Is It a Good Idea to Use Your IRA to Pay Off Credit Card Debt?

If you're sitting on a pile of debt that you're struggling to pay down, you’re probably considering all of your financial options — including withdrawing money from your IRA to pay down your debt.

At this point, retirement seems like light-years away, especially if you've been contributing money to a retirement fund while simultaneously sitting on debt.

While this money sits in a retirement fund and your debt continues to grow, you might want to jump on withdrawing money from your retirement fund to help pay it down.

But does it make sense to make an early withdrawal from an IRA to pay off your debt?

The short answer: we do not advise this.

Learn why it is not the best idea to dip into this retirement account for the purpose of reducing credit card debt.

Withdrawing Early From Your IRA Will Cost You

The government does not want you to withdraw money from your retirement accounts until you reach age 59 ½.

This is to protect you from doing exactly what you are planning to do right now: withdrawing money early and not having enough money left over for your retirement.

Because of this, the IRS charges penalties for most types of early withdrawals.

Any money you withdraw from your retirement accounts is considered income, which means you also have to think about the tax implications.

Let’s look at the taxes and penalties associated with early withdrawals from Roth IRAs, traditional IRAs, and 401(k) plans.

Roth IRA early withdrawal penalty

Since Roth IRAs are funded with post-tax income, they have slightly different early withdrawal rules than traditional IRAs and 401(k)s.

Roth IRA funds are divided into two types:

  • Contributions: the money you contribute to your account
  • Earnings: the money your contributions earn through interest and market growth

Contributions can be withdrawn at any time without paying additional taxes or penalties.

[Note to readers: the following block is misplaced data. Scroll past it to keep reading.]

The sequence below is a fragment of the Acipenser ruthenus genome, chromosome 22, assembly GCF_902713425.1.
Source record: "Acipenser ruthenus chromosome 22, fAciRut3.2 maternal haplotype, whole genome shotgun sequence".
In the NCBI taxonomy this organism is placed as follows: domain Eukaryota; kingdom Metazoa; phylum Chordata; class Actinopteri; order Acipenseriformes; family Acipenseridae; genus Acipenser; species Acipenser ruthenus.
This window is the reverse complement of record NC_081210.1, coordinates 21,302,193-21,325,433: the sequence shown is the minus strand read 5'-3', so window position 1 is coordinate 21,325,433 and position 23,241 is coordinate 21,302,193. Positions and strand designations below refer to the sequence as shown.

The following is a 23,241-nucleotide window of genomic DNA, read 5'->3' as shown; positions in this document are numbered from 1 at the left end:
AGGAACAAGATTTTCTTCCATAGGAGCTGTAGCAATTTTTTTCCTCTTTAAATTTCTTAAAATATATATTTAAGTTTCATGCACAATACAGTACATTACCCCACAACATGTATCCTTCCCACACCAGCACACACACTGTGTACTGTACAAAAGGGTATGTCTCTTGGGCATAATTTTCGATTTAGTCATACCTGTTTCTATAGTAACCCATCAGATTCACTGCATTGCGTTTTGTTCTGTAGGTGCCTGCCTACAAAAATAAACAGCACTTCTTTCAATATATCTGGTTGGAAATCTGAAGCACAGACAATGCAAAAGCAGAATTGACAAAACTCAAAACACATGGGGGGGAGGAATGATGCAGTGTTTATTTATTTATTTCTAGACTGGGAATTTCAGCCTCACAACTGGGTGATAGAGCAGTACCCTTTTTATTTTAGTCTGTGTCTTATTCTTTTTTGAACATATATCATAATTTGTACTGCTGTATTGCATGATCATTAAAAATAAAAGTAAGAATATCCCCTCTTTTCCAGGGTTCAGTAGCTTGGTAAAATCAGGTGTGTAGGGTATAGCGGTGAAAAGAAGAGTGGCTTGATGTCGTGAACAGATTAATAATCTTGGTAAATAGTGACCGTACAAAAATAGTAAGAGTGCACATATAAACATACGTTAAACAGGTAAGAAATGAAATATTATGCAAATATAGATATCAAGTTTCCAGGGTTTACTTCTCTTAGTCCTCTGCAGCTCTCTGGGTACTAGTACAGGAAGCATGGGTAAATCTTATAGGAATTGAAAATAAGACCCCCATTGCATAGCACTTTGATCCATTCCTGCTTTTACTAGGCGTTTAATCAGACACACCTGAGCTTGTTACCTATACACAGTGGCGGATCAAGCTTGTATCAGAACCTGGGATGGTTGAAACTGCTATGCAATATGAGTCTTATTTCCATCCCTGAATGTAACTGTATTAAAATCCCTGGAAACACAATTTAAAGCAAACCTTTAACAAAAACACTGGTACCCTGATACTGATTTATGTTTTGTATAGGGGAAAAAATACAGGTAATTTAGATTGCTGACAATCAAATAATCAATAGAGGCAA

When you withdraw earnings, you have to pay tax on your withdrawal along with a 10% penalty unless the earnings are considered a “qualified distribution,” in which case you only have to pay taxes.

Since paying off debt is not a qualified distribution, assume you’ll have to pay both tax and the penalty.

Here’s an example of how this might work.

Let’s say you’ve contributed $15,000 to your Roth IRA, and the total value of your Roth IRA is $25,000, meaning you have $15,000 in contributions and $10,000 in earnings.

You could withdraw $15,000 from your Roth IRA without paying taxes or penalties.

If you withdraw $20,000, you’ll have to pay tax and a $500 penalty on the $5,000 in earnings you withdrew.

What does that mean? At the 22% tax bracket, withdrawing $5,000 in earnings will cost you $1,100. Add the $500 penalty, and that’s $1,600 of your withdrawal gone forever.

Traditional IRA & 401(k) early withdrawal penalty

Traditional IRAs and 401(k)s are funded with pre-tax income, which means you will pay tax on every withdrawal or distribution you receive from those accounts.

If you choose to make an early withdrawal, you’ll pay both taxes and a 10% penalty.

As with the Roth IRA, certain types of early withdrawals are exempt from the penalty, but paying off credit card debt isn’t one of them!

Following the Roth IRA example above: if you contributed $15,000 to your traditional IRA and the total value of the IRA is now $25,000, you’d pay tax and a 10% penalty on every dollar you withdrew from the account.

Want to withdraw $20,000? You’ll be stuck with both the tax and a $2,000 penalty.

At the 22% tax bracket, you’ll pay a whopping $4,400 in taxes on your $20,000 withdrawal, plus the $2,000 penalty. That means you’re paying $6,400 just to take your money out of your retirement accounts!

Other Disadvantages to Withdrawing Early

Although withdrawing money from your retirement accounts might sound like the best solution to your debt problem, you have to consider all of the potential disadvantages: